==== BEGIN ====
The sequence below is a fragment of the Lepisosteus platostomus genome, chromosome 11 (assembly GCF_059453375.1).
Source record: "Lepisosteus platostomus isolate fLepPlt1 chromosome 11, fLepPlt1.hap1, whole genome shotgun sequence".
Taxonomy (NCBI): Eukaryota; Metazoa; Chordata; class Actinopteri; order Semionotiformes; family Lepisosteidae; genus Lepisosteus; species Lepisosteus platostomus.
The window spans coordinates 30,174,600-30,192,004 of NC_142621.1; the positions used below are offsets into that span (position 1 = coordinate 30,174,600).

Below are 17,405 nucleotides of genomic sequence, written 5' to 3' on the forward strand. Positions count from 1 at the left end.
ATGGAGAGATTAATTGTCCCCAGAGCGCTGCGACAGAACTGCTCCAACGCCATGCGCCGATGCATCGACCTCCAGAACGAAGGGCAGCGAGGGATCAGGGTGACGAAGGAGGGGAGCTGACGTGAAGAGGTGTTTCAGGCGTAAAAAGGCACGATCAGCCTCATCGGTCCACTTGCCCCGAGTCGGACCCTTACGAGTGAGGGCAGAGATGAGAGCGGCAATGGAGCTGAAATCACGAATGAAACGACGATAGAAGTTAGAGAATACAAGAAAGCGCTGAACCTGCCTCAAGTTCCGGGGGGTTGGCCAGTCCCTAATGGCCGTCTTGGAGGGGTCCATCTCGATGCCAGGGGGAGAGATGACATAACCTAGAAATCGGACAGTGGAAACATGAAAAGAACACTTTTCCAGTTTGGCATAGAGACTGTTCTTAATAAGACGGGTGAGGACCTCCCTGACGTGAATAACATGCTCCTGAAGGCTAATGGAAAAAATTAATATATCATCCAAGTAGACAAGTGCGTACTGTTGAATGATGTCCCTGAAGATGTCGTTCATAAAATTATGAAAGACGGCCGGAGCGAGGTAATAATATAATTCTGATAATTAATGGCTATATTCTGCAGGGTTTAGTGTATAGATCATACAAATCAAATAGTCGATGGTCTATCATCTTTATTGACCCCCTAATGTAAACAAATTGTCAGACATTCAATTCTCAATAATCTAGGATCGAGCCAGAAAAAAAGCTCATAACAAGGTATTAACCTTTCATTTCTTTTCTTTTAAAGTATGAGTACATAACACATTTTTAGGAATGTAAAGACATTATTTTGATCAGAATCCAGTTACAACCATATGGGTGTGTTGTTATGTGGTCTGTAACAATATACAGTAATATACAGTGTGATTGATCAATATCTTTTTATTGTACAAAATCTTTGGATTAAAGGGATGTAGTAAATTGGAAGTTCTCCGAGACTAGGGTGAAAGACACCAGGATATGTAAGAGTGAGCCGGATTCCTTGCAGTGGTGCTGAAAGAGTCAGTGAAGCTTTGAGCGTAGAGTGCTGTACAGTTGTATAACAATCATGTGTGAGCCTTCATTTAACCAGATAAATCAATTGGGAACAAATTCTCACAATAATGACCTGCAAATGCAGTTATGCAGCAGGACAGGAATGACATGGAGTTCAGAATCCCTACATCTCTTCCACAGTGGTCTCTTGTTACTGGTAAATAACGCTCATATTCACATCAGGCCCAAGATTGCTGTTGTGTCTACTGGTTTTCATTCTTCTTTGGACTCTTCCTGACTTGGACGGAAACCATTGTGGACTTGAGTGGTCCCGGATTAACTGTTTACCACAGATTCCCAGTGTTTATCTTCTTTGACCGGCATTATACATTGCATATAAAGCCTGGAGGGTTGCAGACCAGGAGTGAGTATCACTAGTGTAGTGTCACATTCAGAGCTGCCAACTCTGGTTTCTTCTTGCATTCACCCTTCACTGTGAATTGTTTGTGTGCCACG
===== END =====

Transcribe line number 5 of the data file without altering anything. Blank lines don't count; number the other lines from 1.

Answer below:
Below are 17,405 nucleotides of genomic sequence, written 5' to 3' on the forward strand. Positions count from 1 at the left end.